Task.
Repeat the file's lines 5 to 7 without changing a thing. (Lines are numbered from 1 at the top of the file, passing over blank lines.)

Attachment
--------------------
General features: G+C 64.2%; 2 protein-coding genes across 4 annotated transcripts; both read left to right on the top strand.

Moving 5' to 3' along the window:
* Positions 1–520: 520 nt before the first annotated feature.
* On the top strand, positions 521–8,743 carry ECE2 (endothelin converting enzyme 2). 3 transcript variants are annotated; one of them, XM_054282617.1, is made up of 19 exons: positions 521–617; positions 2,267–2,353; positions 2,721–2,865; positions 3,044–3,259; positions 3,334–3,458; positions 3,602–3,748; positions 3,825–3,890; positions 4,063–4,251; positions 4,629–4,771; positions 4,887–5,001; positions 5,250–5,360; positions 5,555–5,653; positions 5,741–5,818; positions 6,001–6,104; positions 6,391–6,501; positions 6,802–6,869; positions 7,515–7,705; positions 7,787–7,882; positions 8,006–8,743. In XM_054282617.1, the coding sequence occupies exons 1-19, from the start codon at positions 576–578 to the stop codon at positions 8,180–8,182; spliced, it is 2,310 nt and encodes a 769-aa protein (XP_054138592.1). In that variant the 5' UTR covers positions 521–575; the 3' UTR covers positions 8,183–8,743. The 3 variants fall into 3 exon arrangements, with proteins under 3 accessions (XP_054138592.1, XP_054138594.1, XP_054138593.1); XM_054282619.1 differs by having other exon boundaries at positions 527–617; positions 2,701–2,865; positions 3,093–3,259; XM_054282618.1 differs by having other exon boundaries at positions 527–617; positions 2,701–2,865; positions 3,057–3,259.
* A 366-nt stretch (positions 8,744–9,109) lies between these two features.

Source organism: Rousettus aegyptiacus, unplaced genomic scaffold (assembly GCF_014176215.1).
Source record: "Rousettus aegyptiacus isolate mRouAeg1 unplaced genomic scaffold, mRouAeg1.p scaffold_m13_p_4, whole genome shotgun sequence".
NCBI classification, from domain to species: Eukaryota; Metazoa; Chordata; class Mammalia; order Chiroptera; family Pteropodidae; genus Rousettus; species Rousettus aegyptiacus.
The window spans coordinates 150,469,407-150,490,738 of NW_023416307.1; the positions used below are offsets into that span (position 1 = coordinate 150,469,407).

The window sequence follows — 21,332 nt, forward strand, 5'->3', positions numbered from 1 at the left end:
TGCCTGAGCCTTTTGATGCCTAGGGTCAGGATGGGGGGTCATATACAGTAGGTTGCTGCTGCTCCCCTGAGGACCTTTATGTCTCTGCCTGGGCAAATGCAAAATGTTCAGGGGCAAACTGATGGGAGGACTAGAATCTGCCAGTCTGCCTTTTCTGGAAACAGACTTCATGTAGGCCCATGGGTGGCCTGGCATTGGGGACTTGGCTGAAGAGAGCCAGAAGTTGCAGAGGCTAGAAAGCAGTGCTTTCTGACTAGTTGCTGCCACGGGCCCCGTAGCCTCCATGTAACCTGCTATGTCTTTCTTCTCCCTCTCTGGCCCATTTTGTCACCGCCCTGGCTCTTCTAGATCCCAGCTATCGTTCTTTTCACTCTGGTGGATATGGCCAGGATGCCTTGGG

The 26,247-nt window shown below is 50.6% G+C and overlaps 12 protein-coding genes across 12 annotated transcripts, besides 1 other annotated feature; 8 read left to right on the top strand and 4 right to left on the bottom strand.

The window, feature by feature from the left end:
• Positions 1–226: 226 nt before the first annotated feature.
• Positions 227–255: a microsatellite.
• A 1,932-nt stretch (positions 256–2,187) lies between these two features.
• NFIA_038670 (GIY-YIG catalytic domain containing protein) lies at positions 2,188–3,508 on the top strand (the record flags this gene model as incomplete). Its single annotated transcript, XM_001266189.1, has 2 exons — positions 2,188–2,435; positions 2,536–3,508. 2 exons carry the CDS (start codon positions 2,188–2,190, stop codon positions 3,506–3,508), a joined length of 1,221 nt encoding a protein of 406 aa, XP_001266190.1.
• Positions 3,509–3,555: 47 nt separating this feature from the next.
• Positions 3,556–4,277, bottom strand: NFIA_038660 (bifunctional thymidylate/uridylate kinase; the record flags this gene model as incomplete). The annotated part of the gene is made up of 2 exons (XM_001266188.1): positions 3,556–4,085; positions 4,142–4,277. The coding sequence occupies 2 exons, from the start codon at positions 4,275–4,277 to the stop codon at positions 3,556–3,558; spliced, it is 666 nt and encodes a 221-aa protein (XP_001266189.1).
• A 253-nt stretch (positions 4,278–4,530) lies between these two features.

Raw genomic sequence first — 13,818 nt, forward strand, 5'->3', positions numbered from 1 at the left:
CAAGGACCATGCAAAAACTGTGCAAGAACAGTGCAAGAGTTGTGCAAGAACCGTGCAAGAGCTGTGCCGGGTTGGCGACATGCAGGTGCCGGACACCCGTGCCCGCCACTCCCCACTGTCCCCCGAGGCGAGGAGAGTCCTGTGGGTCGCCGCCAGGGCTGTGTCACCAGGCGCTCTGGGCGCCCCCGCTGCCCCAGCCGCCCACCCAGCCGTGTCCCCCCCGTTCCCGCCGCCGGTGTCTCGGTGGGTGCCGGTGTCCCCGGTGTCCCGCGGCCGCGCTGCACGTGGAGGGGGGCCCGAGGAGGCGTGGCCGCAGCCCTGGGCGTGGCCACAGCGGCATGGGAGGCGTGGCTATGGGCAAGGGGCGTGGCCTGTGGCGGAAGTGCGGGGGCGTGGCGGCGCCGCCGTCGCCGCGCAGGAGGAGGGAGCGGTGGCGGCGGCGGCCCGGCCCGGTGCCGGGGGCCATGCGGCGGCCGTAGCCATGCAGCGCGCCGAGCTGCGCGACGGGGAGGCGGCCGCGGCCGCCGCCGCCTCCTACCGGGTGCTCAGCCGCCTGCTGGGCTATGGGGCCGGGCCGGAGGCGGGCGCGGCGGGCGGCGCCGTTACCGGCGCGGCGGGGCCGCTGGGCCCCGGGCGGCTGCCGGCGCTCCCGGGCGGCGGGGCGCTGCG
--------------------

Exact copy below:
* A 366-nt stretch (positions 8,744–9,109) lies between these two features.

Source organism: Rousettus aegyptiacus, unplaced genomic scaffold (assembly GCF_014176215.1).
Source record: "Rousettus aegyptiacus isolate mRouAeg1 unplaced genomic scaffold, mRouAeg1.p scaffold_m13_p_4, whole genome shotgun sequence".